In the same way, behind every point of purchase and brand is a huge network of interconnected suppliers, customers and business relationships working together. The impact of this ‘ecosystem’ on sustainability is significant. And more and more businesses, both big and small, are realising its importance.

HSBC’s Navigator research (a survey of over 6,000 businesses worldwide) found that while only 18% of smaller firms rate being sustainable as important to them today, almost half (46%)9  said it would be important to them over the next three years.

Good Business Sense

The fact is, quality and sustainability of supply chains make good business sense. Across markets, we are seeing companies responding to increased demand from buyers to be more sustainable. These buyers are being influenced by end-consumers who are making the conscious decision to support companies that are adopting green standards.

Many businesses have taken steps to control their carbon footprint. Now, they are looking to their network of suppliers to adopt similar practices. Navigator tells us that 31% of global businesses are already on the path to sustainability – having made changes to their supply chain for reasons including the climate, ethics, and customers’ or partners’ expectations10 .

Banks are already working on pilot solutions to help some of the most progressive buyers meet their sustainability objectives. This can take a number of forms: from green lending to innovative schemes such as programme-based lending that finances the investment needed by key suppliers, or by using variable pricing in Supply Chain Finance schemes to incentivise suppliers to meet sustainability targets.

We’re keen to work with more companies that are serious about sustainability – from large buyers with ambitious targets on sustainability throughout their entire supply chain, to smaller companies recognising that a transition to being more sustainable is in their best interest.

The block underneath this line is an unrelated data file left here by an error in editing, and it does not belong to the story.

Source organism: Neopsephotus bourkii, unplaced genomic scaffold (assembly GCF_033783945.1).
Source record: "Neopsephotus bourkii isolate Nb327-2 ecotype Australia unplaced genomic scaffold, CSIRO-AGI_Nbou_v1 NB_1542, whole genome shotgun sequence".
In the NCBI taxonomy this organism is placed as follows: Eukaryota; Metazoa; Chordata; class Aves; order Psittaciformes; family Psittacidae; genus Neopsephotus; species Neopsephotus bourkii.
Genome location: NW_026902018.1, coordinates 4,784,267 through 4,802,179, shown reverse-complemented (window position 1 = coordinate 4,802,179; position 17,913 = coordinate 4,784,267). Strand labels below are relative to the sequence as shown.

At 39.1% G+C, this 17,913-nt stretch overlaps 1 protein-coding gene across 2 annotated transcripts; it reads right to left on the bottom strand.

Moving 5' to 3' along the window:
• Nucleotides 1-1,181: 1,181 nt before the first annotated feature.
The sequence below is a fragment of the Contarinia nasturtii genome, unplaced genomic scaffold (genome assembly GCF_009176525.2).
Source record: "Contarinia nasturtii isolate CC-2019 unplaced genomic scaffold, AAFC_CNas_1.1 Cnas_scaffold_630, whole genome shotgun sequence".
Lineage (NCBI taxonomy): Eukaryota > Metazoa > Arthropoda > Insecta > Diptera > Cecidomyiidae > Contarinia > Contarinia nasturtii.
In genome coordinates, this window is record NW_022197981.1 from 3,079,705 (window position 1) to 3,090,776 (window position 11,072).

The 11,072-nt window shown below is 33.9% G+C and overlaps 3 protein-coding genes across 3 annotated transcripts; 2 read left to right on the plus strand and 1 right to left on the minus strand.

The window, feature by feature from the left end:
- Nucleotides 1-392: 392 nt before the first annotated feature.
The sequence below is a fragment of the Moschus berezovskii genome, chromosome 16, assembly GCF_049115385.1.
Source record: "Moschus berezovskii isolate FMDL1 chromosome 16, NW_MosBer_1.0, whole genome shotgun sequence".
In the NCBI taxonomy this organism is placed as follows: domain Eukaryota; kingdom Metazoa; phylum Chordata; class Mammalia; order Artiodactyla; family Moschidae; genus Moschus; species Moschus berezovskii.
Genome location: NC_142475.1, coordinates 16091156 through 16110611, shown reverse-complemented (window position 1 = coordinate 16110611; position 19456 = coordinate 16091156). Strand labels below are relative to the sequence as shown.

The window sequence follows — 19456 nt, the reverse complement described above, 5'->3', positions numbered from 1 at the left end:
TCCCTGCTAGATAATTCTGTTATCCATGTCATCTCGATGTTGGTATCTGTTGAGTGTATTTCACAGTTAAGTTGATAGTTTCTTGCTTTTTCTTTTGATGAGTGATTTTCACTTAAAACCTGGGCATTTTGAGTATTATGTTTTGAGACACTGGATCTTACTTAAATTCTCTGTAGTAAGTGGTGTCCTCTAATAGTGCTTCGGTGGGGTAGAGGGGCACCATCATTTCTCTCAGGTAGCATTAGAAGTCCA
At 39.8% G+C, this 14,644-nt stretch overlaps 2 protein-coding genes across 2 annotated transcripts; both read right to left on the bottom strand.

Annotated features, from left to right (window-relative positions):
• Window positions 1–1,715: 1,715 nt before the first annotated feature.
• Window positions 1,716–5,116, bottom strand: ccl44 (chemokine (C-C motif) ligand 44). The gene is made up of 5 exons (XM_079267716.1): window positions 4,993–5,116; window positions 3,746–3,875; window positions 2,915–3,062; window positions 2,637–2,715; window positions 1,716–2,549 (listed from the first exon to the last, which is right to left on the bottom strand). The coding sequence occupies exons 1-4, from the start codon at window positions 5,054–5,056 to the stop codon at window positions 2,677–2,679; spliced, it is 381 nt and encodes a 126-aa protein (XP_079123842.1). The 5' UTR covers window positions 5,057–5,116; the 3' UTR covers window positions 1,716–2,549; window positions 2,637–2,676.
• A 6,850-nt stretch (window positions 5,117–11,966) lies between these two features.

Green finance is a new and evolving frontier. HSBC has the privilege of working with companies and industry experts to explore innovative ways that finance can play its part in sustainability. We strive to be a driving force to enable businesses as well as their supply chains become sustainable.

Because the bottom line is this – sustainability safeguards our future. And that mean making our supply chains green. Doing the right thing – making the transition to sustainability isn’t just about the environment – it’s about choice. Are you with the programme, or not?

China, Europe fill the gap as US cedes global climate leadership (ST, 050718)

https://www.straitstimes.com/singapore/singapore-budget-2018-carbon-tax-of-5-per-tonne-of-greenhouse-gas-emissions-to-be-levied

Sustainable Singapore Blueprint 2015, https://www.mewr.gov.sg/docs/default-source/module/ssb-publications/41f1d882-73f6-4a4a-964b-6c67091a0fe2.pdf

3rd Green Building Masterplan, https://www.bca.gov.sg/GreenMark/others/3rd_Green_Building_Masterplan.pdf

https://www.bca.gov.sg/GreenMark/others/circular_11_Oct.pdf

https://esg.theasset.com/ESG/34308/olam-secures-asias-first-sustainability-linked-club-loan-facility

7 Carbon Disclosure Project

8 UN Global Compact

9 HSBC Navigator: a global survey of over 6,000 businesses by Kantar TNS over Dec 2016 – January 2017

10 HSBC Navigator: a global survey of over 6,000 businesses by Kantar TNS over Dec 2016 – January 2017